Wadebridge Bridge

The town was originally known as 'Wade' and got the second half of it's now-known name when a bridge was built here in the 15th century.

The building of the bridge was planned by Reverend Thomas Lovibond as he grew more and more concerned over the number of humans and animals that died trying to cross the River Camel.

The bridge was completed in 1468, when Wade became Wadebridge.

During the English Civil War, the bridge became a vital point for Oliver Cromwell who came to take the bridge with his army or Dragoons and Horsemen.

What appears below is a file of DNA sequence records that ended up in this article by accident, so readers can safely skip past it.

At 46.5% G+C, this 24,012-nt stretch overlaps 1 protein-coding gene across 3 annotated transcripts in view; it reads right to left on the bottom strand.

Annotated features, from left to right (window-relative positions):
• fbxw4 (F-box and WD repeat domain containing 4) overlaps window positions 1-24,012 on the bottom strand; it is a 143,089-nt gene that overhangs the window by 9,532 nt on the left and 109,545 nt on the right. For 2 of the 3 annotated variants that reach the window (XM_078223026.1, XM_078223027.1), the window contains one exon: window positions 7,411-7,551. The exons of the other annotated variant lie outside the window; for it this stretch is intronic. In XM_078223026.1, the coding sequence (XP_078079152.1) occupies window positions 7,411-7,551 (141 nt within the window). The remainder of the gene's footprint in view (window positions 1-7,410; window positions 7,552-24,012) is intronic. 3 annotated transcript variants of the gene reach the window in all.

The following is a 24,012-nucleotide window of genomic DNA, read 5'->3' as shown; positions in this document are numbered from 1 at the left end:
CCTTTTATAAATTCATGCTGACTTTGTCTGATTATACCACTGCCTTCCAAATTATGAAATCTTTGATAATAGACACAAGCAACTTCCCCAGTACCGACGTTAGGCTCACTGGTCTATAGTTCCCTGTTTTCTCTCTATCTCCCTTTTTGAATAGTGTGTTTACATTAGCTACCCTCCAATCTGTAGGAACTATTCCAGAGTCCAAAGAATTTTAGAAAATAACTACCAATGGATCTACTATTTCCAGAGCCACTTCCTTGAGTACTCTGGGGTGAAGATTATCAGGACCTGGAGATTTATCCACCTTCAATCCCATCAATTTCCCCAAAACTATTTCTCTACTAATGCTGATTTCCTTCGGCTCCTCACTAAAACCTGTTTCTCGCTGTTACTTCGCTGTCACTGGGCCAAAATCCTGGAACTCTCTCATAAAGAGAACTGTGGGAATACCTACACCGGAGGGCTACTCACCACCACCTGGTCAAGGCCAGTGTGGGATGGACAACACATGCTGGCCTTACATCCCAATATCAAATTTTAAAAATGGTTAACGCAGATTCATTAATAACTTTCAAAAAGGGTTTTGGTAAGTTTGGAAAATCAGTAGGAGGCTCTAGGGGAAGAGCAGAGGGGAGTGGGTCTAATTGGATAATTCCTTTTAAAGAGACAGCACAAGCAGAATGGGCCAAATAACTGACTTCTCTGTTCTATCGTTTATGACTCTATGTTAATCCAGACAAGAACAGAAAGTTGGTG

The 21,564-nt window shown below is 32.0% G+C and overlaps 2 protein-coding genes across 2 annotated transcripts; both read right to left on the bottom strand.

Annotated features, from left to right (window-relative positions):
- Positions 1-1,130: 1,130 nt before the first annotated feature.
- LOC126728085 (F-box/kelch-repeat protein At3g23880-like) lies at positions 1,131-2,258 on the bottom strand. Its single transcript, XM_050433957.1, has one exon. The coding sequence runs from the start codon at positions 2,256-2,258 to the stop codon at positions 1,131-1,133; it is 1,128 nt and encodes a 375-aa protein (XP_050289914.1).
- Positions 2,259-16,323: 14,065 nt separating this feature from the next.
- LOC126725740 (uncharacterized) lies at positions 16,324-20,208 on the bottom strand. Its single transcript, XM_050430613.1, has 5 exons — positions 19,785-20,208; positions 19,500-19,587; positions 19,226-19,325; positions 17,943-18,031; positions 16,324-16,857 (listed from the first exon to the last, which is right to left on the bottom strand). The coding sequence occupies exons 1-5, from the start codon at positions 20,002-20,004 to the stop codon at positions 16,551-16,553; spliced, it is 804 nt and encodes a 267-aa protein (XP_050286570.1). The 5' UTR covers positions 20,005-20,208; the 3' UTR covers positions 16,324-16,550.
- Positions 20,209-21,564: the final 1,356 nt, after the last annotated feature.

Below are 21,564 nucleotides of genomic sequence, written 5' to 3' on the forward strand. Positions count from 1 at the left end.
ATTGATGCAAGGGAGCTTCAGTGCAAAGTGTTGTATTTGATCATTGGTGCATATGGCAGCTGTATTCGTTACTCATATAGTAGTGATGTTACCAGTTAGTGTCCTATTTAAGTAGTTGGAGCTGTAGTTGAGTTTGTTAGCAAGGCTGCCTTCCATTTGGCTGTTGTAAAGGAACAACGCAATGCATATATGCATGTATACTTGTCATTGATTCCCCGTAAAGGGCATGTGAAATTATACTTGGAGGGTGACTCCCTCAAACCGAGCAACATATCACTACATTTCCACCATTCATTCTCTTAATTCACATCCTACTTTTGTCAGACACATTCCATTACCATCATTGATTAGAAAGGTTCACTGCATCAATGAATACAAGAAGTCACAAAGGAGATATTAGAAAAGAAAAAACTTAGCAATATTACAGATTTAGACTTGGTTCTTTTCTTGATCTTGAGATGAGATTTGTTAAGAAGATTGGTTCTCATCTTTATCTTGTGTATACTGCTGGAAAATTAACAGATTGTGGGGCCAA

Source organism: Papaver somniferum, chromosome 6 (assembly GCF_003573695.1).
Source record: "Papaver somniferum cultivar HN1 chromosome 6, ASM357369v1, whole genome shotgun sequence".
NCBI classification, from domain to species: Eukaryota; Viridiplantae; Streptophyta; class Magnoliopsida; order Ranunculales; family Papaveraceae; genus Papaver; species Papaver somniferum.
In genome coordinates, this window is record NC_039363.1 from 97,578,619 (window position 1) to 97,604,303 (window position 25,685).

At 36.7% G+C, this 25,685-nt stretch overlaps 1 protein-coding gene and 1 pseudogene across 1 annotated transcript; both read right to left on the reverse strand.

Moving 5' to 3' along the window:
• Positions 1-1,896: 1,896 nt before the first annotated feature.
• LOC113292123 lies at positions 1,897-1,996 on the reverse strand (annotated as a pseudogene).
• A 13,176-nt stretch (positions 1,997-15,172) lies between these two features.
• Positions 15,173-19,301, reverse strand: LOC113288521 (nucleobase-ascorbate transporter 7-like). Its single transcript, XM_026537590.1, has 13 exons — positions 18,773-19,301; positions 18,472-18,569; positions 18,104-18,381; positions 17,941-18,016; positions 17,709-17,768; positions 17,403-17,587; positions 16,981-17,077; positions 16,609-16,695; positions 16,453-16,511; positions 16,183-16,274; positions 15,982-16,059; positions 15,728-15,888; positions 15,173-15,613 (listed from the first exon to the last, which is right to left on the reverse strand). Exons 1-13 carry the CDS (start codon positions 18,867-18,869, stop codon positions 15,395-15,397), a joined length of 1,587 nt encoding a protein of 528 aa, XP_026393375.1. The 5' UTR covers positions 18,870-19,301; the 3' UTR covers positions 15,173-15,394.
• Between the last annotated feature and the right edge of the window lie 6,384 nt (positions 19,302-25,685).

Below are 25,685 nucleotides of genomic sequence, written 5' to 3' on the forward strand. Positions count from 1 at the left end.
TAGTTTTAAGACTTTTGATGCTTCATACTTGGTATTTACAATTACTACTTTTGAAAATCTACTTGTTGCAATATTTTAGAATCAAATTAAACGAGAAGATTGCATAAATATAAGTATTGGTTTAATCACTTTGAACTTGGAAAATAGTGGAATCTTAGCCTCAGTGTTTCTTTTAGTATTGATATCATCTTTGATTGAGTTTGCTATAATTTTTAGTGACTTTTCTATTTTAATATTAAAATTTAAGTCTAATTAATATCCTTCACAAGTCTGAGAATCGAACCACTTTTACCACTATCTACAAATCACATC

On 30th September 1834, the Bodmin and Wadebridge Railway was opened and although originally intended to carry sand from the Camel Estuary inland, it actully carried a load of 400 passengers.  

The town hall was opened in 1888 by Sir Paul Molesworth and it was originally called Molesworth Hall. The Town Trust took ownership of the hall before it eventually came into the ownership of the then Parish Council. 1962 saw the refurbishment and improvement of the town hall from the run down building it had become.

In 1894, Wadebridge Town Football Club was founded and still to this day plays its home games at Bodieve Park.

Following railway cutbacks, the final passenger train left Wadebridge station in 1967.

This railway has now been transformed into what we know today as the Camel Trail joining Wadebridge, Padstow and Bodmin.

For more on Wadebridge, you can visit the the Museum webisite below:
Wadebridge and District Museum